Zhang, Q., Tsung, L., Cruickshank, K., Ki, W.W. & Shum, M. (2011). South Asian students’ educational experience and attainment: Learning Chinese as a second/additional language in Hong Kong. In L. Tsung & K. Cruickshank (Eds.), Teaching and learning Chinese in global contexts: Multimodality and literacy in the new media age, (pp. 63–80). London, UK: Continuum International Publishing Group.

Zhou, Y., McBride, C., Leung, J. S. M., Wang, Y., Joshi, M., & Farver, J. (2017). Chinese and English reading-related skills in L1 and L2 Chinese-speaking children in Hong Kong. Language, Cognition and Neuroscience, 1-13. 


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This article was written by our guest blogger Dr. WANG, Ying. Dr. Wang is currently a post-doctoral fellow of the Department of Psychology in University of Michigan. Her areas of expertise are early childhood development and education; early literacy development; development of executive functions and the impact of home and school experience.

Dr. WANG, Ying

M.Phil. (BNU), Ph.D (CUHK)

Post-doctoral Fellow

Department of Psychology

University of Michigan

Email: yingwan@umich.edu


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中文經常被視為其中一種最難學習與教授的語言。不少於香港生活的非華語學童母語雖非中文,卻必須於主流學校和華語學生一起學習中文。他們到底如何學習?他們學習中文的路上又正面對著甚麼難關? 語言學上,非華語學童的母語通常使用字母系統(alphabetical system)。他們主要以字母命名知識(letter-name knowledge)及運用語音的能力以學習閱讀,這與學習中文時所用到的技巧及知識截然不同。另外,非華語家庭亦會經常遇到學習中文的不同障礙。例如,由於母語相異,學童的中文知識較同儕貧乏,面對功課時更易受到遇到挫折。同時,因多數家長未能讀寫中文,故難以及時協助學童功課上的問題。不少學童因而未能打好中文學習的根基,嚴重影響日後的學習能力與動機。我們近日的一項研究亦印證:非華語學童比華語學童更需要以語音知識去輔助學習。 共有六十三名小學二至三年級生參與了該項研究。其中有三十四名為非華語學童(母語包括尼泊爾語、烏都語及印度語),另外廿九名是母語為粵語的學童。研究期間,我們共以四種不同的方法教導中文字詞,包括直接抄寫、部首知識、輔助拼音及看讀字詞。直接抄寫的教學方法能顯著地輔助兩類學生學習。值得留意的是,主流學校採用的部首知識教學法在是次研究中未能有效輔助非華語學生學習中文,而較少採用的拼音教學法則只對非華語學生起較顯著作用。 在實際教學上,學校教師能夠協助非華語學童有系統地練習抄寫中文字詞,同時利用他們的在語音知識的優勢輔以教學。例如,老師可以在讀寫中文的教材內加上粵語拼音。由於粵語拼音採用字母系統,非華語學童的家長經過基本訓練就能掌握,並能在家中協助孩子學習。若這些教學策略能由政府推廣,將會更為有效。最後,是次研究成果亦有助編寫更有效的中文為第二語言學習教材,日後或能為成人(如非華語學童家長)打下一個更好的根基。 參考文獻: Chung, K. K. H., & McBride-Chang, C. (2011). Executive functioning skills uniquely predict Chinese reading. Journal of Educational Psychology, 103, 909-921.  Wang, Y., McBride, C., Zhou, Y., Malatesha Joshi, R., & Farver, J. A. M. (2017). Becoming literate in Chinese: a comparison of native-speaking and non-native-speaking children. Journal of Research in Reading. Zhang, Q., Tsung, L., Cruickshank, K., Ki, W.W. & Shum, M. (2011). South Asian students’ educational experience and attainment: Learning Chinese as a second/additional language in Hong Kong. In L. Tsung & K. Cruickshank (Eds.), Teaching and learning Chinese in global contexts: Multimodality and literacy in the new media age, (pp. 63–80). London, UK: Continuum International Publishing Group. Zhou, Y., McBride, C., Leung, J. S. M., Wang, Y., Joshi, M., & Farver, J. (2017). Chinese and English reading-related skills in L1 and L2 Chinese-speaking children in Hong Kong. Language, Cognition and Neuroscience, 1-13.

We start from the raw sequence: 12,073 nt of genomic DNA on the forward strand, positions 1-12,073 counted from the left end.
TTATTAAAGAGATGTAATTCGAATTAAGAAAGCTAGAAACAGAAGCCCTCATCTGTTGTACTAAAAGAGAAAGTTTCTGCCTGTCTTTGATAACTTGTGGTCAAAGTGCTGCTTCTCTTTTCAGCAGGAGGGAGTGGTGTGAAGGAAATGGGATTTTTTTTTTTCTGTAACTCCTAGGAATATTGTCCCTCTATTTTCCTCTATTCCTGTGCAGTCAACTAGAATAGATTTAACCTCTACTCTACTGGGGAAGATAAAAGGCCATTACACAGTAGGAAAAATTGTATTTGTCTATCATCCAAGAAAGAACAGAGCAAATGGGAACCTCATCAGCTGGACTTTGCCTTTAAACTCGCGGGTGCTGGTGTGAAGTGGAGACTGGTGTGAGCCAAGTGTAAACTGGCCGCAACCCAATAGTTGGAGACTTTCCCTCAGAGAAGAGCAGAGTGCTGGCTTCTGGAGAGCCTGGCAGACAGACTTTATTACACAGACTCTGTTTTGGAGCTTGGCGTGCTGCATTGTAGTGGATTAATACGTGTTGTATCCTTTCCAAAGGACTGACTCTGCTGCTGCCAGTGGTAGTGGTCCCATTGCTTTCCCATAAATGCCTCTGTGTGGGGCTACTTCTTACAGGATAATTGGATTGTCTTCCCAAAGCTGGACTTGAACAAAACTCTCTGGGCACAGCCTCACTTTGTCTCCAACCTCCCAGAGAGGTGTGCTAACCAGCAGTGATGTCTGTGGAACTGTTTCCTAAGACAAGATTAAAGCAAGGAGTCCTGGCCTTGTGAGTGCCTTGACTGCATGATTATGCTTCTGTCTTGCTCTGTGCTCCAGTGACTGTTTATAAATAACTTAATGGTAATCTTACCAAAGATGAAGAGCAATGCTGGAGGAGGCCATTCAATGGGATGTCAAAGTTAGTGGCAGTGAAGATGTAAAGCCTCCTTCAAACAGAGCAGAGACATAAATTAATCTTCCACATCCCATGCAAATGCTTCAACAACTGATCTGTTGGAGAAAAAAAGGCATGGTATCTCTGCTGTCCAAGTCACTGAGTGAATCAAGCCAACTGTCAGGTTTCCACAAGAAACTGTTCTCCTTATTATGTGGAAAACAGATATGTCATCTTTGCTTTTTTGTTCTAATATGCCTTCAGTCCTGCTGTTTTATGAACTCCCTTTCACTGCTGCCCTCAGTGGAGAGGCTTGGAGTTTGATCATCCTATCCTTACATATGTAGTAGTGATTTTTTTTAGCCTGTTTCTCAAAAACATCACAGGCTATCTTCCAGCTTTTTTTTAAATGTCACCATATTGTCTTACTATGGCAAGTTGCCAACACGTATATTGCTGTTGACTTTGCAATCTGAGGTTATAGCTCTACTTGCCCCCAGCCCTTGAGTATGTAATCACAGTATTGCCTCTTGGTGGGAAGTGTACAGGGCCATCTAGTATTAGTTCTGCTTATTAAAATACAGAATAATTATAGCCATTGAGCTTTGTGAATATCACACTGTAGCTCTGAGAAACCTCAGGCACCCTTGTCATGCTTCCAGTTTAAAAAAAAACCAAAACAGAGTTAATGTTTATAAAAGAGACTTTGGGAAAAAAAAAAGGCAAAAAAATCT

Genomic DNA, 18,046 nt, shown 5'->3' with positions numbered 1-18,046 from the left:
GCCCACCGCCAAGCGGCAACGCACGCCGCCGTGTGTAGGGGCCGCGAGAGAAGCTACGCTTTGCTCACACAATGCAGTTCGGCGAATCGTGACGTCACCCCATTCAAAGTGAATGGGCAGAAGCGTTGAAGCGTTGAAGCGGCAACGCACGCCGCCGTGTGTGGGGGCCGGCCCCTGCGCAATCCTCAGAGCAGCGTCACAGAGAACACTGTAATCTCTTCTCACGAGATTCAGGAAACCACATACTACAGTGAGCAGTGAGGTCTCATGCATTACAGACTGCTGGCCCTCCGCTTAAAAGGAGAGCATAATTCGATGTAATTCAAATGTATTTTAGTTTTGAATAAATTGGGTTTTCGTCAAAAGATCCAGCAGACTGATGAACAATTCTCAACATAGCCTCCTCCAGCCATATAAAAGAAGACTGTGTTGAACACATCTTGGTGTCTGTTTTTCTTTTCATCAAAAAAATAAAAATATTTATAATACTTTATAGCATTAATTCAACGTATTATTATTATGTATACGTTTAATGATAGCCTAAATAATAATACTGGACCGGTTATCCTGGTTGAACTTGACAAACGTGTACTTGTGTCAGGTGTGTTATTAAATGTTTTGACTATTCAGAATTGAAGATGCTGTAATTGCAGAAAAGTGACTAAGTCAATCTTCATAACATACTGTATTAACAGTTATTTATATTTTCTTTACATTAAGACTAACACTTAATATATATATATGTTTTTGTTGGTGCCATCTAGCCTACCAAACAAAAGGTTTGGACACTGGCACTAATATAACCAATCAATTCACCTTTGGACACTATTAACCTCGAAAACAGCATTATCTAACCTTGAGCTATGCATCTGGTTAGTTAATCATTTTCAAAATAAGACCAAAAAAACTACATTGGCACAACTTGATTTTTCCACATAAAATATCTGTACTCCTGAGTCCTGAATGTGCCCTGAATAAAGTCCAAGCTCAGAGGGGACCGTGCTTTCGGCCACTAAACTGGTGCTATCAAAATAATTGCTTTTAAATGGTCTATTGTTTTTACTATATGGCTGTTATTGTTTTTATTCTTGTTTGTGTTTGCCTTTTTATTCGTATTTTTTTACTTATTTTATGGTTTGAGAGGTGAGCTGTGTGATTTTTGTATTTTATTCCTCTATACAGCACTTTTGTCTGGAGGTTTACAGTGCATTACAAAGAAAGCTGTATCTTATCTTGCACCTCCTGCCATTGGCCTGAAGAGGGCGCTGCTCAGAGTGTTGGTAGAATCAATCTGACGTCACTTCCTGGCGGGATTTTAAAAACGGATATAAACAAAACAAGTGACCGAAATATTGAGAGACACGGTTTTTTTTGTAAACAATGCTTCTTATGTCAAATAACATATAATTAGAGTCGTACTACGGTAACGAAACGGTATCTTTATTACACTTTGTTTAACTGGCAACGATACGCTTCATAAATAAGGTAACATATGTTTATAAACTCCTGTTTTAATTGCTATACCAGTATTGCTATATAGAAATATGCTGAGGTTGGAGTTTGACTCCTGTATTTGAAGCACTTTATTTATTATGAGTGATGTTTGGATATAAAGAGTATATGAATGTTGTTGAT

______________________________________________________________________________________ 此文章由我們的客席博客王瑩博士撰寫。王博士現為美國密歇根大學心理學系的博士後研究生。她的專業範圍是幼兒發展及教育﹑兒童早期讀寫能力發展和執行技巧的發展及家庭與學校經驗的影響。 王瑩博士 M.Phil. (北京師範大學), Ph.D (香港中文大學) 博士後研究生 美國密歇根大學心理學系 ​電郵: yingwan@umich.edu​